News release: “The nation’s cities are struggling more economically in 2013 than they did in 2012, according to a report done by IHS Global Insight for The U.S. Conference of Mayors. The report findings show that one-third (119) of the nation’s 363 U.S. metropolitan areas — cities and their surrounding suburbs — will see stagnant or declining economies this year. That number has increased significantly since last year, when only one-fifth (73) of U.S. metros experienced no growth. Released today from the USCM headquarters in Washington, D.C., the report (available at www.usmayors.org) also shows that while two-thirds (244) of U.S. metropolitan areas will see some measure of economic expansion in 2013, almost 40 percent of the cities/metros will grow by only 1 percent or less.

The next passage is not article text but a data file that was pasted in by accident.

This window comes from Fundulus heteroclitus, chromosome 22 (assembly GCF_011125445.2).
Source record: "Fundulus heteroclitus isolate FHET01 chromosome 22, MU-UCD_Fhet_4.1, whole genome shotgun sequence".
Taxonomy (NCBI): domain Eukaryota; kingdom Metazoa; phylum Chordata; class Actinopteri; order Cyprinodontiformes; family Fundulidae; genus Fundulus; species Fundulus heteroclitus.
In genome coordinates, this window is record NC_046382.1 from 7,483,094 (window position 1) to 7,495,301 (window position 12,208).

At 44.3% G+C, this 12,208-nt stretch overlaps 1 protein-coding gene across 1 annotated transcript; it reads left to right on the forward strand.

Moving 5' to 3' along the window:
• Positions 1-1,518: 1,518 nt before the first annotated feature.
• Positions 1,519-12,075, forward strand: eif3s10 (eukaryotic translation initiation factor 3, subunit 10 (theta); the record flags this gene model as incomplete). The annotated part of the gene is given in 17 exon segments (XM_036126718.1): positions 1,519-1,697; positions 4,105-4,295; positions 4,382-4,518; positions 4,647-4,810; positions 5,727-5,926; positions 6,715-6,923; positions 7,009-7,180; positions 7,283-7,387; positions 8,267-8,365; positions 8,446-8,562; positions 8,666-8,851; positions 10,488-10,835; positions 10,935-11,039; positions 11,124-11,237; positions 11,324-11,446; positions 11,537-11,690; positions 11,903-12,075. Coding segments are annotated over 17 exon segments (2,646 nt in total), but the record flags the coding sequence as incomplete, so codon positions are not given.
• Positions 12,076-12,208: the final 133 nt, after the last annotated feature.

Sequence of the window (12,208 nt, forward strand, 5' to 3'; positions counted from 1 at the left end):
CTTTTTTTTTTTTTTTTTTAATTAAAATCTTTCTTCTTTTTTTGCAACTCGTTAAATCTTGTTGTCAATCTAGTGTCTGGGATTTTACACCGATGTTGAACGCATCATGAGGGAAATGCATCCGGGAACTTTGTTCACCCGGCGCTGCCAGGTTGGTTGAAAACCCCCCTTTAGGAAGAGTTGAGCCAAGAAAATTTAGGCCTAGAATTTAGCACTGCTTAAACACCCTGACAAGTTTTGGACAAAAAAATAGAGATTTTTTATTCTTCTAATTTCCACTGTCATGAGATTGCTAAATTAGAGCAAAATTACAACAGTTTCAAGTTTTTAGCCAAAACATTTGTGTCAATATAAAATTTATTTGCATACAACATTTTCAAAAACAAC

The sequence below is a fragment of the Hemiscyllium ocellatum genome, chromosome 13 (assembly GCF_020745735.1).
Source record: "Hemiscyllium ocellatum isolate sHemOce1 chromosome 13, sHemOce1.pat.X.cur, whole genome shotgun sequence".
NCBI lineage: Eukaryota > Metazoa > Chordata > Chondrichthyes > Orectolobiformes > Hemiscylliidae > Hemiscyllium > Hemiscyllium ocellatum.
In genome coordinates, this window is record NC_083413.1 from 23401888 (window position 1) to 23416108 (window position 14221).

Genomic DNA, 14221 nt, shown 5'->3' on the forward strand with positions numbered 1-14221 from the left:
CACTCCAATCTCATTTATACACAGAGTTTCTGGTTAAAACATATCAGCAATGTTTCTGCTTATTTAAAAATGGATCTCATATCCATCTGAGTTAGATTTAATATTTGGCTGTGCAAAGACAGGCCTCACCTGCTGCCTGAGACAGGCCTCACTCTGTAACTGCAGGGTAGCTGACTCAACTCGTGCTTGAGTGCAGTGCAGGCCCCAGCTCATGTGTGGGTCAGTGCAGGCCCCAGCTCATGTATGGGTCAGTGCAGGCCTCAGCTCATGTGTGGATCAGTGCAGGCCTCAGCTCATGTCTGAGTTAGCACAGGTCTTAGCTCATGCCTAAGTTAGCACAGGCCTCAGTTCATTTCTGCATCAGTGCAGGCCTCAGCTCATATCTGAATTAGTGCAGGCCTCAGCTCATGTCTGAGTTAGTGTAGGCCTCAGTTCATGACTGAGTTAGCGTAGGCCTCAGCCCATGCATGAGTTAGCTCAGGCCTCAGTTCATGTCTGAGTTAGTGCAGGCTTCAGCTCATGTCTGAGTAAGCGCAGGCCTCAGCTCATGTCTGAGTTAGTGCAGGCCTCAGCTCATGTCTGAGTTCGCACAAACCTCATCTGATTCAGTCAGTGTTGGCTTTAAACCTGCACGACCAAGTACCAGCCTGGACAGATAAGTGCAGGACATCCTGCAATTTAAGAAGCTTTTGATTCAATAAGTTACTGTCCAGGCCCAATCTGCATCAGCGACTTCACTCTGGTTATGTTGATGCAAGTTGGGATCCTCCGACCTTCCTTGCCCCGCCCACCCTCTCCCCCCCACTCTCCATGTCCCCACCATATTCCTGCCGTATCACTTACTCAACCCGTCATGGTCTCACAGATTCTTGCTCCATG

“This report makes clear how critical metropolitan areas are to our nation’s economy and ongoing recovery. Cites and their metro economies account for over 90% of Gross Domestic Product (GDP); nearly 86% of the nation’s population; and almost 86% of all jobs. So if our metro areas aren’t doing well, the entire country suffers,” said USCM President Mesa (AZ) Mayor Scott Smith. “Because the recovery is still very fragile, we cannot afford manufactured crises like sequestration, the debt ceiling battle and the federal government shutdown. So it is important that Washington not return to dysfunction, which has real economic consequences in our cities and on Main Street,” Smith continued. While the economic outlook for metro areas in the U.S. is not outstanding, the report also shows that the economic output of many of this country’s metros remains stronger than that of some foreign countries. For example, of the world’s 100 largest metropolitan areas, 36 of them belong to the United States. New York ranks as the 13th largest economy in the world, followed by Los Angeles 20th, and Chicago 23rd, and Houston 30th. And the Phoenix-Mesa metro economy is the 65th largest economy in the world, with over $201.7 billion of economic output annually — bigger than the economies of Peru, or New Zealand.”